Before these products were banned, it was estimated that straws, stirrers and cotton buds collectively contributed to around 5.7% of marine litter.
After the ban, the Great British Beach Clean 2021 reported cotton bud sticks had moved out of the UK’s top 10 most common beach litter items.
‘Plastic is a scourge which blights our streets and beautiful countryside and I am determined that we shift away from a single-use culture.
‘By introducing a ban later this year we are doubling down on our commitment to eliminate all avoidable plastic waste. We will also be pressing ahead with our ambitious plans for a deposit return scheme for drinks containers and consistent recycling collections in England.’
Future measures to tackle litter
The government is also considering further measures around other commonly littered and problematic plastic items, including wet wipes, tobacco filters and sachets, following the call for evidence on this issue.
Future steps that could be explored include banning plastic in these items, and mandatory labelling on packaging to help consumers dispose of these items correctly.
A new research project will also look into the impact of wet wipes on blockages in the sewage system, and will inform any future policy actions.
The ban will not apply to plates, trays and bowls that are used as packaging in shelf-ready pre-packaged food items, as these will be included in government plans for an Extended Producer Responsibility Scheme, which will incentivise producers to use packaging that can be recycled and meet higher recycling targets.
‘We are in full support of this announcement by Defra, which marks important progress in the wholesale removal of problematic and unnecessary plastics that can end up as plastic pollution.
‘WRAP is working with UK businesses to meet ambitious targets in this important area, and our latest results show an 84% reduction in problematic and unnecessary single use plastics by our UK Plastics Pact members since 2018.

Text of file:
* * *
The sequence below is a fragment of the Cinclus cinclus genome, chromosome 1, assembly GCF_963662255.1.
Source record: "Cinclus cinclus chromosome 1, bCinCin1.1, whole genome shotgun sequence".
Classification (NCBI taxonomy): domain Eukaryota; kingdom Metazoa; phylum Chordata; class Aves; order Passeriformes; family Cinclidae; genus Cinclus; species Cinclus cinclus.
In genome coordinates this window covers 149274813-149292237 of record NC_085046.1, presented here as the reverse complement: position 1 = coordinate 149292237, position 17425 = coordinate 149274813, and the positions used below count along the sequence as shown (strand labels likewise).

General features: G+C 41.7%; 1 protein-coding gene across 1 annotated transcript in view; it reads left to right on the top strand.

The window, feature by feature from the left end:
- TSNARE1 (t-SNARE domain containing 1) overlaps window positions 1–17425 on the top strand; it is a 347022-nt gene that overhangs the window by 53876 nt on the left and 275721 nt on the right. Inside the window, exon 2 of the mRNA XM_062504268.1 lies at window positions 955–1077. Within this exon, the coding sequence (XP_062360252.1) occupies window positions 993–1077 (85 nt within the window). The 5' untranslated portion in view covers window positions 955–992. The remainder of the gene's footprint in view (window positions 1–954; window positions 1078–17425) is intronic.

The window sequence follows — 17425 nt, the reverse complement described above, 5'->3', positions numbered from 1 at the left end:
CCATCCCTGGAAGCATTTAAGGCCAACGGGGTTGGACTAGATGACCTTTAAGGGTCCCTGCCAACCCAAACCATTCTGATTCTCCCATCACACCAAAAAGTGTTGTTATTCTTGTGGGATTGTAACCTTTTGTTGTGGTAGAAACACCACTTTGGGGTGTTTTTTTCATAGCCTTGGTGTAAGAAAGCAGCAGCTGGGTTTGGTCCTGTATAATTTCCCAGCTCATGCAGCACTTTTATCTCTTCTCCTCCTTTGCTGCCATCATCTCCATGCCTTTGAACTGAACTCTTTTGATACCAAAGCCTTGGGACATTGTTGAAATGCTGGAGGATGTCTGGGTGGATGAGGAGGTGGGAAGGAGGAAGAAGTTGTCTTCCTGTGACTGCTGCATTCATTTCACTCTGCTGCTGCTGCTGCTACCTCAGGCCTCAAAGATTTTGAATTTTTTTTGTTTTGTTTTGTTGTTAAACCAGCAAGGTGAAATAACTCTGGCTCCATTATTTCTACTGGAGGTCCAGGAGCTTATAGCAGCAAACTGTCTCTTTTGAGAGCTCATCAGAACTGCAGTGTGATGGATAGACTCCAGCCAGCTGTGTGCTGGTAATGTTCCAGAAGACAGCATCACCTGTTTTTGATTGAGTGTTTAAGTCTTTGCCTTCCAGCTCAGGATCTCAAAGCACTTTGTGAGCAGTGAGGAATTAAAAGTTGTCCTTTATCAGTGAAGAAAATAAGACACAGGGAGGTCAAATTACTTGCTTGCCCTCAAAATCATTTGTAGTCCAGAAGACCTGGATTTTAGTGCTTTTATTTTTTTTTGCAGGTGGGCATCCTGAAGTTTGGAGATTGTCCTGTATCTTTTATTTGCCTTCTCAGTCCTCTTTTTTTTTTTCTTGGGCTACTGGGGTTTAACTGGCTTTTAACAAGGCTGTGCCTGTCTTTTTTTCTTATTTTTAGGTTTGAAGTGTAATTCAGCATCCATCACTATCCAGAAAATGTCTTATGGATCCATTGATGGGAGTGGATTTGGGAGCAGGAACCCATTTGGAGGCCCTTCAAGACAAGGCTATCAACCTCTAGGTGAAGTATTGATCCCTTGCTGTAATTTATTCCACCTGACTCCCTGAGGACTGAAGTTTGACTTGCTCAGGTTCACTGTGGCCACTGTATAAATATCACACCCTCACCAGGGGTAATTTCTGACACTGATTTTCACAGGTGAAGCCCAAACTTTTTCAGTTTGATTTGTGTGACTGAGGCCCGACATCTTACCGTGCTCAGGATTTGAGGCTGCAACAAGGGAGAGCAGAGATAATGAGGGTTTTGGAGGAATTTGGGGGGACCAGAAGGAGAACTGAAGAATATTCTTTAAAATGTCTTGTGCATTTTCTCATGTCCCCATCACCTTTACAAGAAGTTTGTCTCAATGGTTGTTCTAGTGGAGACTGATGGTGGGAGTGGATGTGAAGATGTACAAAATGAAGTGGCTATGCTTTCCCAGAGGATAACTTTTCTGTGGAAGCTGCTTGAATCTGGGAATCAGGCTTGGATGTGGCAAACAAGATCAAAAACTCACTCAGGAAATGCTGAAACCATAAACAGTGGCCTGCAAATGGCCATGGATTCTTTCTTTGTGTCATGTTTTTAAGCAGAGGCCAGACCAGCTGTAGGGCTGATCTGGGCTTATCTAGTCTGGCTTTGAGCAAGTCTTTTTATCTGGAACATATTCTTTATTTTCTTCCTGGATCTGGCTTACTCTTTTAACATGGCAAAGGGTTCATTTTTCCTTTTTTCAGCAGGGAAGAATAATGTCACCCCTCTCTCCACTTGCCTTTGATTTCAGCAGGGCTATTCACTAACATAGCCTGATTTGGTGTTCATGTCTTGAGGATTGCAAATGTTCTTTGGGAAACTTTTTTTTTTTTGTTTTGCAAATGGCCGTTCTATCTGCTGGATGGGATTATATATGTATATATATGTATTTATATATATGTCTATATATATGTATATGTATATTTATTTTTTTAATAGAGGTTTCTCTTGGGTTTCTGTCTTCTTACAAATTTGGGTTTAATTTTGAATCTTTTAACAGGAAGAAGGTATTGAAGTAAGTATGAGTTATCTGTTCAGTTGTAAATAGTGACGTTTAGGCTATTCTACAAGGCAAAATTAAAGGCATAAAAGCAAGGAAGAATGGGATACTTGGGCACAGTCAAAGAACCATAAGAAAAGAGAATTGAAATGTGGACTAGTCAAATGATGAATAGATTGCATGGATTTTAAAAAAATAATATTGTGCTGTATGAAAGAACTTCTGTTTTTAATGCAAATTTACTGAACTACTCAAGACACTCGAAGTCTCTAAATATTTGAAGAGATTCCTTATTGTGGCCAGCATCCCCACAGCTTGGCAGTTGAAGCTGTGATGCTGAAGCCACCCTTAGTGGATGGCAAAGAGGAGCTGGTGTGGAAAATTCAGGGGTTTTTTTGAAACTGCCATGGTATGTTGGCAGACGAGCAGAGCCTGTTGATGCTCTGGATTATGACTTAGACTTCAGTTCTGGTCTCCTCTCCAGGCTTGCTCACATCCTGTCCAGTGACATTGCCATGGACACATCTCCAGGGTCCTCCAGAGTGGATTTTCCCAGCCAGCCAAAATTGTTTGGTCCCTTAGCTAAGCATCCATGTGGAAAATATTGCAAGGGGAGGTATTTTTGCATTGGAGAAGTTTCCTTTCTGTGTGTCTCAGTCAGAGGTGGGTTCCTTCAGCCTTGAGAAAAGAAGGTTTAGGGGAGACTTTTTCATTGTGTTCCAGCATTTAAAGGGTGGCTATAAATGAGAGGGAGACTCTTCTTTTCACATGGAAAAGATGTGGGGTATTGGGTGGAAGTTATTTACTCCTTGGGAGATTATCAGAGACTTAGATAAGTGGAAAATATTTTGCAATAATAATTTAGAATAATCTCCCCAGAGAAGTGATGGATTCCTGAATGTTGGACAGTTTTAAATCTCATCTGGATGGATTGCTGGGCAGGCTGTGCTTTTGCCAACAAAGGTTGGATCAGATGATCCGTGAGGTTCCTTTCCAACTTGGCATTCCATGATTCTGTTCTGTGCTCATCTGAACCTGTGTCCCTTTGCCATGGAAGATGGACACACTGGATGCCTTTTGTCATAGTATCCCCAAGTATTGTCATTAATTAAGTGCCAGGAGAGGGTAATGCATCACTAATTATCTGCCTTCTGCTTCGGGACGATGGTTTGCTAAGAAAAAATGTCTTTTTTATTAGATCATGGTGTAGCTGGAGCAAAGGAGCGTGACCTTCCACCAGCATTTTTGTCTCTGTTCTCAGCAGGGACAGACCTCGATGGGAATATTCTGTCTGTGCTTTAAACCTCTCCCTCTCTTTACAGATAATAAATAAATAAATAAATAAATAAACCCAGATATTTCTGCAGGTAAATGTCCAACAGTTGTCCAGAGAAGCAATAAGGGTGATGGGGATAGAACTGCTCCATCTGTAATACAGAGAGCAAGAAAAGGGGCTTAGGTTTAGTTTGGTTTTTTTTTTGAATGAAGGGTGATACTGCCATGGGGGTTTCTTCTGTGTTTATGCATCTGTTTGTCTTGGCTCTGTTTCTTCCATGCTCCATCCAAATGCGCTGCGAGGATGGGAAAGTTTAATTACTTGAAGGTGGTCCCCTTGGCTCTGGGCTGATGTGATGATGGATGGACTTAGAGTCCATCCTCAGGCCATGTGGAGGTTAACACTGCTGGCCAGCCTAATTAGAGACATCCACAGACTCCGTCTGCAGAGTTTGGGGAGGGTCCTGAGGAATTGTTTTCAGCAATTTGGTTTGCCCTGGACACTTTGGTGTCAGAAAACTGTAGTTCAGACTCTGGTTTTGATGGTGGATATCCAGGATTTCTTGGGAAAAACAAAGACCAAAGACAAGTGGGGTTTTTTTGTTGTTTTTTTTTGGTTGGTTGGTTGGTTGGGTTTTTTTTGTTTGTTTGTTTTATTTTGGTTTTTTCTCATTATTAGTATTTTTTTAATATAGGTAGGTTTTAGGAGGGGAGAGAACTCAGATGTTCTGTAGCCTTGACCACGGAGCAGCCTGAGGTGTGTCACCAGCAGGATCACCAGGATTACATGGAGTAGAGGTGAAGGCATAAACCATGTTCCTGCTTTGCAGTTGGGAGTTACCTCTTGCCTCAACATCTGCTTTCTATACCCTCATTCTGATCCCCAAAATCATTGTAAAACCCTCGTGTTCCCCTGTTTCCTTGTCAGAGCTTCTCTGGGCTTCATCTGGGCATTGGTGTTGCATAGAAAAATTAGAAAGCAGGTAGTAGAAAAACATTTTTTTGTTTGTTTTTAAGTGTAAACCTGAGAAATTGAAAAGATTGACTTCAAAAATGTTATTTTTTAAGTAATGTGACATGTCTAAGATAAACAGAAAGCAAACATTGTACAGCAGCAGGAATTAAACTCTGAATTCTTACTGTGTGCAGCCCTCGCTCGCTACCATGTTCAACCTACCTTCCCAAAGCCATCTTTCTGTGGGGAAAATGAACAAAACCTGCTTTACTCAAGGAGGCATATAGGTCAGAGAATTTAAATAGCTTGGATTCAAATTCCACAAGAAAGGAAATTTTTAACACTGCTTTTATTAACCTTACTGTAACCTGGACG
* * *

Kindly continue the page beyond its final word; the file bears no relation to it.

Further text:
‘We’re delighted to see these efforts being backed up by regulation, which will accelerate efforts to keep plastic out of the environment.’
Interim CEO of WRAP
A timeline of action on plastics
These plans build on previous efforts to eliminate avoidable plastic waste.
One of the world’s toughest bans on microbeads in rinse-off personal care products was announced in 2018.
2020 saw restrictions on the supply of single-use plastic straws, drink stirrers and cotton buds.
The Plastic Packaging Tax in April 2022 – introduced a tax of £200 per tonne on plastic packaging manufactured in, or imported into the UK, that does not contain at least 30% recycled plastic.
Following the success of the 5p single-use carrier bag charge, in May 2021 the minimum charge was increased to 10p and extended to all retailers, taking billions of bags out of circulation.
Through the Environment Act, the government is bringing in further measures to tackle plastic pollution and litter.
This includes a Deposit Return Scheme (DRS) for drinks containers to recycle billions more plastic bottles and stop them being landfilled, incinerated or littered via a small deposit on drinks products to incentivise people to recycle, and plans for Consistent Recycling Collections for every household and business in England.
Plastic pollution is a global issue; the UK government is supporting the United Nations Environment Assembly resolution that kickstarted negotiations for a legally binding treaty to end plastic pollution.